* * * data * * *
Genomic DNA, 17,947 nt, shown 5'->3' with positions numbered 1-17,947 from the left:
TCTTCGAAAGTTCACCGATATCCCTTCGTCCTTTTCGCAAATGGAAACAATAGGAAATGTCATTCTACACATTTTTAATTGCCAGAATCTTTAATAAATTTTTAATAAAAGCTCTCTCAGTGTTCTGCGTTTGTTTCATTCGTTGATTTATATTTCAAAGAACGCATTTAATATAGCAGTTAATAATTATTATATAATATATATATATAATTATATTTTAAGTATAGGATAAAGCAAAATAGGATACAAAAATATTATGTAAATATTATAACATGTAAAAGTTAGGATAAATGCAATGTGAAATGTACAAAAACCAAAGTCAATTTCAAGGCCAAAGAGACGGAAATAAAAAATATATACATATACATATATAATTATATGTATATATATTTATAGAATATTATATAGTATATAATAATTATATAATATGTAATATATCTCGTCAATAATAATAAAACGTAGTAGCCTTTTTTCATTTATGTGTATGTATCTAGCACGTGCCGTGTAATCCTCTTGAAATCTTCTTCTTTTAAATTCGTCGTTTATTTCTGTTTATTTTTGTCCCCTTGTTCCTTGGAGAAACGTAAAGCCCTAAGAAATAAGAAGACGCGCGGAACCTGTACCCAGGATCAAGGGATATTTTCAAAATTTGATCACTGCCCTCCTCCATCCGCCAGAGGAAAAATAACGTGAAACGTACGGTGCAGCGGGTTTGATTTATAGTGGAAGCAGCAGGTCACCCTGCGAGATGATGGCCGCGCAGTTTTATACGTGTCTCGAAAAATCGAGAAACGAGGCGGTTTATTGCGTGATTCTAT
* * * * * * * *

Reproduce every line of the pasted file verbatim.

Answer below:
Genomic DNA, 17,947 nt, shown 5'->3' with positions numbered 1-17,947 from the left:
TCTTCGAAAGTTCACCGATATCCCTTCGTCCTTTTCGCAAATGGAAACAATAGGAAATGTCATTCTACACATTTTTAATTGCCAGAATCTTTAATAAATTTTTAATAAAAGCTCTCTCAGTGTTCTGCGTTTGTTTCATTCGTTGATTTATATTTCAAAGAACGCATTTAATATAGCAGTTAATAATTATTATATAATATATATATATAATTATATTTTAAGTATAGGATAAAGCAAAATAGGATACAAAAATATTATGTAAATATTATAACATGTAAAAGTTAGGATAAATGCAATGTGAAATGTACAAAAACCAAAGTCAATTTCAAGGCCAAAGAGACGGAAATAAAAAATATATACATATACATATATAATTATATGTATATATATTTATAGAATATTATATAGTATATAATAATTATATAATATGTAATATATCTCGTCAATAATAATAAAACGTAGTAGCCTTTTTTCATTTATGTGTATGTATCTAGCACGTGCCGTGTAATCCTCTTGAAATCTTCTTCTTTTAAATTCGTCGTTTATTTCTGTTTATTTTTGTCCCCTTGTTCCTTGGAGAAACGTAAAGCCCTAAGAAATAAGAAGACGCGCGGAACCTGTACCCAGGATCAAGGGATATTTTCAAAATTTGATCACTGCCCTCCTCCATCCGCCAGAGGAAAAATAACGTGAAACGTACGGTGCAGCGGGTTTGATTTATAGTGGAAGCAGCAGGTCACCCTGCGAGATGATGGCCGCGCAGTTTTATACGTGTCTCGAAAAATCGAGAAACGAGGCGGTTTATTGCGTGATTCTAT